The mystery of a legendary type of sword is gradually being unlocked by scientists and smiths. A sword of Damascus steel was said to be so sharp that it could cut through a gauze kerchief – or a steel helmet – and so flexible that it could bend through 90 degrees without breaking.

But the last of them was made around two centuries ago, and no one could work out the secret of their manufacture – even with samples available to study.

Now, however, clues have been emerging, and one of the keys is the source of the steel – which came from India.

The source of the steel

It’s called wootz steel, from a word for steel in South India – ekku. India has had a reputation for its iron and steel for a long time – since around 300 BC, and some Indian steel was said to have been presented to Alexander. The ancient Greeks and Romans sourced steel from India, and the Arabs took it to Damascus, where it was used for many centuries. ‘It is impossible to find anything to surpass the edge from Indian steel,’ observed the 12th-century Moroccan geographer al-Idrisi.

The story of Indian steel can be found in a fascinating book available online, written by two leading researchers in the Indian Institute of Science at Bangalore, S. Srivavasan and S. Ranganathan.

Many researchers tried to find out what was the key to the qualities of wootz steel. Michael Faraday – the son of a blacksmith – brought in a master cutler and surgical instrument-maker, James Stodart to help him, and they tried adding various metals to iron. They found that noble metals such as platinum and silver did indeed produce a harder steel and they thereby laid the foundations of the technology of alloy steel making – but they could not reproduce the wootz qualities.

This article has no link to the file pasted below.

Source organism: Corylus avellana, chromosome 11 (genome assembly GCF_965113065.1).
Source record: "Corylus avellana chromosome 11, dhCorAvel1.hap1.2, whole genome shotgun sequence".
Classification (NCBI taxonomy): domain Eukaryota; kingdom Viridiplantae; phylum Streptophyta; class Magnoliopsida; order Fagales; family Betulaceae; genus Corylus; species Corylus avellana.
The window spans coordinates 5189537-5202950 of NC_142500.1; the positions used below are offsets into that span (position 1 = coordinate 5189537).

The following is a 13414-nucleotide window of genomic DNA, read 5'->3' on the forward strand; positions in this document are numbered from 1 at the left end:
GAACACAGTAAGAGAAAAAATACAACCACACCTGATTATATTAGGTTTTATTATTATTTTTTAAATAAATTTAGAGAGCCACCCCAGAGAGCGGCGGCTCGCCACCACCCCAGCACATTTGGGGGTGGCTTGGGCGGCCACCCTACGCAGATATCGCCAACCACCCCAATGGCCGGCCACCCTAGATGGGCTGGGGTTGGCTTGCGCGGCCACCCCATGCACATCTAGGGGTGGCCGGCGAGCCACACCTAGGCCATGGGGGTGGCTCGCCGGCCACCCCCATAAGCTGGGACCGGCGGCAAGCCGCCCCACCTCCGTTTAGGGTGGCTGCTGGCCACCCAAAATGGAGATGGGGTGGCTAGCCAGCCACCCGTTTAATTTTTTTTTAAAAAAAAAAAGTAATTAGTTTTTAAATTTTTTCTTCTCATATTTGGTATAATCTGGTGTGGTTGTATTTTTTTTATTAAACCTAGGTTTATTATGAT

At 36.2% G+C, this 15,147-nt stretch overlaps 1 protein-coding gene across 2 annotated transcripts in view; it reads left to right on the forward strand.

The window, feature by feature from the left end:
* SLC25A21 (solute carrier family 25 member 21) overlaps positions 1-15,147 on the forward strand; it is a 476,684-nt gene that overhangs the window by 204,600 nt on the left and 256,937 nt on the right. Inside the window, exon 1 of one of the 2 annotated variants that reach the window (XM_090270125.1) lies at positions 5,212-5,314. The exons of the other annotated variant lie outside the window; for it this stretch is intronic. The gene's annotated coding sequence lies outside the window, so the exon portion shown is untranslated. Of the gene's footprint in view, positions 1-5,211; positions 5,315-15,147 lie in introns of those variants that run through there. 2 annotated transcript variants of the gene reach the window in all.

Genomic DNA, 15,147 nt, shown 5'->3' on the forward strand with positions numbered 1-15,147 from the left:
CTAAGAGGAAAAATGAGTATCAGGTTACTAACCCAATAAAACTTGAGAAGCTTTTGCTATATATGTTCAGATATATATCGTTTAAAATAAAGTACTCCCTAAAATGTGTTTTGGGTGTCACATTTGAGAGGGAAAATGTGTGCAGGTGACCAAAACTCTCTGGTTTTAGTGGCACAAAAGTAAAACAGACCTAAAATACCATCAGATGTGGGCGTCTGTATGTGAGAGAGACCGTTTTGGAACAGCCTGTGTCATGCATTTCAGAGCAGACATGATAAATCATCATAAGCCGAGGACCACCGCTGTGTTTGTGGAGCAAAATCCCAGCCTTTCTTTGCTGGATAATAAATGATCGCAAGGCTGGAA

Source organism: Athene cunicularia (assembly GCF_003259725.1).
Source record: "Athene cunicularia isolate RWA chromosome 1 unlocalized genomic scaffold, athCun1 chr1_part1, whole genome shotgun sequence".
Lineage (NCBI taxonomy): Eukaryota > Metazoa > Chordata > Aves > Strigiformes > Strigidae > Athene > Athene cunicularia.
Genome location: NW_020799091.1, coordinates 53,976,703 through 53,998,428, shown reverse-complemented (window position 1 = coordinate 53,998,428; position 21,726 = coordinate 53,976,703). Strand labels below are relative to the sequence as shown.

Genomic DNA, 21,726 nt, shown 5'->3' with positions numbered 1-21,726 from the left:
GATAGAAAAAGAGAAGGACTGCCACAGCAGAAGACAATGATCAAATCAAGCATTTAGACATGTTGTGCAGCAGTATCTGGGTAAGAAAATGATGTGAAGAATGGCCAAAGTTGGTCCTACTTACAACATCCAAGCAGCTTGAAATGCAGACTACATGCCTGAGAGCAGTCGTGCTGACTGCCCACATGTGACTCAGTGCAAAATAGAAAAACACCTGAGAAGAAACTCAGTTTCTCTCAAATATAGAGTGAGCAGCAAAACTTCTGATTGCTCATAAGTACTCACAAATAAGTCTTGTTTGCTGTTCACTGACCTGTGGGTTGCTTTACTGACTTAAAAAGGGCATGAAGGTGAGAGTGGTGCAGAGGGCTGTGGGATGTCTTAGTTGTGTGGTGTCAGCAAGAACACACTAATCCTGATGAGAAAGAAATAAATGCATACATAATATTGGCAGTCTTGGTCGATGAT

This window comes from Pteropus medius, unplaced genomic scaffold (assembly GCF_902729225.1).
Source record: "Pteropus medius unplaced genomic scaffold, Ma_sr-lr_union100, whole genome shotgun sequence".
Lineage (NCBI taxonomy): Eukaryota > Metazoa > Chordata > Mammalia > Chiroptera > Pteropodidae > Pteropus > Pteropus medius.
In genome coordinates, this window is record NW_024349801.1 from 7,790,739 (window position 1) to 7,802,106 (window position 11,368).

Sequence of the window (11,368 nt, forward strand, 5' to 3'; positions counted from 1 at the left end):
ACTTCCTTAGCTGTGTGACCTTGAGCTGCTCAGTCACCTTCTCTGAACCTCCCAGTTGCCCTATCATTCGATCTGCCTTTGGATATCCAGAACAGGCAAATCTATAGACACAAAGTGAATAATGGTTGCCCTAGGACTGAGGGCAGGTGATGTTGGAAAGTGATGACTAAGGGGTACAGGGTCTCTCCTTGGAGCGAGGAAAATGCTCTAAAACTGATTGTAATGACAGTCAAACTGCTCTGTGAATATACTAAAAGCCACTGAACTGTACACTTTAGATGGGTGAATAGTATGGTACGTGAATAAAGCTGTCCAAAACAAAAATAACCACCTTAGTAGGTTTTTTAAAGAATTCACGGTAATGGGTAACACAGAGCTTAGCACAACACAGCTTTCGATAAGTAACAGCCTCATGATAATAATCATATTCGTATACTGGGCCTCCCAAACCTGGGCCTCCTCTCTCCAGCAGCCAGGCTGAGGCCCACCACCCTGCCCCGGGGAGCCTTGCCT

But a clue to the nature of steel had already been found by the Swedish chemist Tobern Bergmann – it’s the carbon content that gives it the familiar qualities of strength and flexibility. Today the carbon content of steel rises from around 0.1% (low-carbon steel) up to 1-2% (ultra-high carbon steel) – and an analysis of Damascus steel shows that its carbon content was up at around 1.5% – in other words, right up with the finest steels that we can make today.

The Indian steelmakers introduced the carbon from carefully-selected plant material, such as the bark of an evergreen shrub called Cassia auriculata (used in tanning), and the leaves of a species of milkweed. The reason why carbon from plant leaves is particularly good is that when green leaves are burned they also generate hydrogen, which helps the take-up of the carbon into the iron.

Reinforcing fibres

One of the ways in which carbon produces the qualities of steel is through the bonding or iron and carbon atoms to form a very hard substance called cementite (iron carbide). Very fine strings of cementite particles act like reinforcing fibres running through the body of iron. With the right mix of these strings, an ultra-high carbon steel can show superplastic properties – can be extremely bendable.

And in Damascus swords, the strings of cementite particles form up into bands that you see as the typical wavy pattern on the blade.

But to get the right amount of these fine cementite strings is very difficult. Too high a temperature will prevent their formation. One reason why Europeans failed to reproduce wootz steel was that they sought very high temperatures, up to white heat, in addition to their failure to get a high enough carbon content.